Old School

Posted by on Jan 14, 2011 in General | One Comment

My son was recently assigned a project on the state of Washington for school. He decided he wanted to program his Lego robot to draw the state of Washington. The teacher sent a list of suggestions like make a brochure, bake something using the state fruit, or create a poster about the state. Programming a robot wasn’t on the list.

Micah searched for example programs that make Lego robots draw. He came up empty. So we decided to ask Dr. Keith (a recent Drexel grad in robotics and good friend) to point us in the right direction. Keith’s first question for Micah was if we wanted the robot to write with ketchup, chocolate or a pen. Thankfully Micah thought a pen sounded like a good idea.

One of the links Keith sent was to this article. I find myself excited and frustrated when I read articles like this.

“A key component of Papert’s educational philosophy is self-directed learning. As kids build cool things in Mathland, they naturally encounter problems which require creative mathematical solutions. As a result, formerly abstract mathematical concepts take on a real meaning, and there are tangible rewards for tinkering with these concepts.”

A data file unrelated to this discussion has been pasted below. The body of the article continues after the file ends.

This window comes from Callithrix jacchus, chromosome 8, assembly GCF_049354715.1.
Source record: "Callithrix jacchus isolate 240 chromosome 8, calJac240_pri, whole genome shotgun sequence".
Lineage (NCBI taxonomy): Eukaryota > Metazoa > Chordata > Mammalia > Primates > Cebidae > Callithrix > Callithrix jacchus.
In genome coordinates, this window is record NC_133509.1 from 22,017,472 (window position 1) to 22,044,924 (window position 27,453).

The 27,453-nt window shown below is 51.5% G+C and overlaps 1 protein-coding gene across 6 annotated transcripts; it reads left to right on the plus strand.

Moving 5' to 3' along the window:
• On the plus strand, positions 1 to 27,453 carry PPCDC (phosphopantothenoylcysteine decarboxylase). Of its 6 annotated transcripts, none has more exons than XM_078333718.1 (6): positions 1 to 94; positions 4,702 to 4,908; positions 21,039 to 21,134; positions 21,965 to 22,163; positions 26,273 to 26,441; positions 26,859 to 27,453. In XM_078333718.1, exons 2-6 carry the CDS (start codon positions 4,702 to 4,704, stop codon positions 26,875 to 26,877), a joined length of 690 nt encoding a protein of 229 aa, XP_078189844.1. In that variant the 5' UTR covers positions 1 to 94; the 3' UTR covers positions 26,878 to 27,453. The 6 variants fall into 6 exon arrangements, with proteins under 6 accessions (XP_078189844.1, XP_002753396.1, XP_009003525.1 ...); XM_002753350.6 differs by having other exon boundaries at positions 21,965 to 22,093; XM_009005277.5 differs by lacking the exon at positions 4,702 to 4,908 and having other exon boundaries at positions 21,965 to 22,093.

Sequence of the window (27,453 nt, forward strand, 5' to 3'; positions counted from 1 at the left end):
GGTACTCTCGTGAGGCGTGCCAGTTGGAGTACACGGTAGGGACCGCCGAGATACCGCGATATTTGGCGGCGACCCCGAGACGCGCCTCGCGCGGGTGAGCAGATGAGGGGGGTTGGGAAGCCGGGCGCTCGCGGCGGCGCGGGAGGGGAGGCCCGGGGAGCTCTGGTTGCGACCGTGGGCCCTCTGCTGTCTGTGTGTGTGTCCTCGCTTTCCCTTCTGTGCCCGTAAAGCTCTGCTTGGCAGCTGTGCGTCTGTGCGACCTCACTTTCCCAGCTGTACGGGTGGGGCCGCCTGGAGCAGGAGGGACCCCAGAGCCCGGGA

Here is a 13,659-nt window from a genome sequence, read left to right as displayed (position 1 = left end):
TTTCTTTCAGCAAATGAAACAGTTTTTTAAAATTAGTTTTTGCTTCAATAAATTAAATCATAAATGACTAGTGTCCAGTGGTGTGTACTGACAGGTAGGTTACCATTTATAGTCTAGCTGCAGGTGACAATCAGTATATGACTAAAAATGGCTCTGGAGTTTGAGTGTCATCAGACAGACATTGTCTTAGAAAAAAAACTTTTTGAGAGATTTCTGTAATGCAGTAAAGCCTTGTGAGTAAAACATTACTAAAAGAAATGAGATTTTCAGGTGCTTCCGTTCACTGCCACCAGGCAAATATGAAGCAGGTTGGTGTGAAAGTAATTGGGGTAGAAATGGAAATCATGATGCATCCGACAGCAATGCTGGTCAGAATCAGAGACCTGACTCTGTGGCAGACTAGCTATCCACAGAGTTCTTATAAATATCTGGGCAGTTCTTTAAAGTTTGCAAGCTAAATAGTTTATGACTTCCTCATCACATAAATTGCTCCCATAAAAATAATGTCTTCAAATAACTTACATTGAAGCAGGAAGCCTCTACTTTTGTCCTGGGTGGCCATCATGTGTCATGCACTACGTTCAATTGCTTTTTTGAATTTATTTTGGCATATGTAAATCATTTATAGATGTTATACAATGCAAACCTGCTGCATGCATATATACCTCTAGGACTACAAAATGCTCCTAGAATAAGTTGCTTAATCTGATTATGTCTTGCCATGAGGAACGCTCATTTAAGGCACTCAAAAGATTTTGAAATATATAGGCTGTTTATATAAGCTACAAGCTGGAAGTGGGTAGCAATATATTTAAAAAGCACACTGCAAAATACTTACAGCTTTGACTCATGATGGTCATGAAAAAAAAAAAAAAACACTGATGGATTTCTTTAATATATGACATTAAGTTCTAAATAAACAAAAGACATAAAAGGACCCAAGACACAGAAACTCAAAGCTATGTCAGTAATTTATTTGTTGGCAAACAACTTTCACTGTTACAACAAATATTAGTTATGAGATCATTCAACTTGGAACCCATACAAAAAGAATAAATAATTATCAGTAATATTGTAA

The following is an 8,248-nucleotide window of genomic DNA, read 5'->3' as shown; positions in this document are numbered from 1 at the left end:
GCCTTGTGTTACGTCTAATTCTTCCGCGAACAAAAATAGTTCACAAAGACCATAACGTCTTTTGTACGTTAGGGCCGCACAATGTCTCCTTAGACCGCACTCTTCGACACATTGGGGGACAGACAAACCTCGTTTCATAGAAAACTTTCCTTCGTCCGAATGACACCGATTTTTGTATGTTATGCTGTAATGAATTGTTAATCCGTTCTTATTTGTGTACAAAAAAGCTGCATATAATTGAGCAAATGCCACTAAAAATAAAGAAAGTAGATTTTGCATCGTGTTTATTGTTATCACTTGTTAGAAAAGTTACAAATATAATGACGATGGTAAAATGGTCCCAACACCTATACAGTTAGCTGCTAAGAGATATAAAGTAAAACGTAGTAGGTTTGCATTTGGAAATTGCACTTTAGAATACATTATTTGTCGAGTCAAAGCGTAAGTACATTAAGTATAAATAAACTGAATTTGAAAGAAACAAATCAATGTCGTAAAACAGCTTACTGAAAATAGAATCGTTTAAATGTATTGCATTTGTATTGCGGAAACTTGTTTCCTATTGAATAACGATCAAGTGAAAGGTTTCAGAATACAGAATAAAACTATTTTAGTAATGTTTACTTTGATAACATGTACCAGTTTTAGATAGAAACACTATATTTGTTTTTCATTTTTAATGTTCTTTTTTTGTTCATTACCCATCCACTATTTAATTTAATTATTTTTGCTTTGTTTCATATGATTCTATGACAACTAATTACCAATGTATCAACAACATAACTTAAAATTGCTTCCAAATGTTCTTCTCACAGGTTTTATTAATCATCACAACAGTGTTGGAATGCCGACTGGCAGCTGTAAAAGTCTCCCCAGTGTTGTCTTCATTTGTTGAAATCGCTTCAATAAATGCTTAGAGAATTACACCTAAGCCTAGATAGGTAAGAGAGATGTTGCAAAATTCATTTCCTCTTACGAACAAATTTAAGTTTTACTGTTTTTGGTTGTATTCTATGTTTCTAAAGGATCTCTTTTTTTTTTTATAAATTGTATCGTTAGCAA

Really smart people have been thinking about good education for a long time. Why hasn’t education changed more in the last 40 years? Our hope for the Workshop is to create the space where kids and adults can ‘tinker with these concepts.’ We have a lot to learn from the Old School.

1 Comment

  1. Matthew Riggan
    January 15, 2011

    So true.

    One of the greatest myths about school reform is that progressive education has been tried and found wanting. E.D. Hirsch and other (small c) conservatives state this as if it were beyond argument. In fact, there are not a whole lot of examples of schools where ideas like Papert’s were implemented fully over an extended period of time.

    There are two lessons here. One is that we need to continue to push back forcefully on this point of view. The other is that while the Old School can teach us quite a bit about the ideas we’re trying to implement, its members struggled with implementation and faced constant attacks on their legitimacy the same way our contemporaries do. There is a long history of ideas about what to do. The history of how to do it is a good deal shorter; maybe this is where we really can add something to the conversation.


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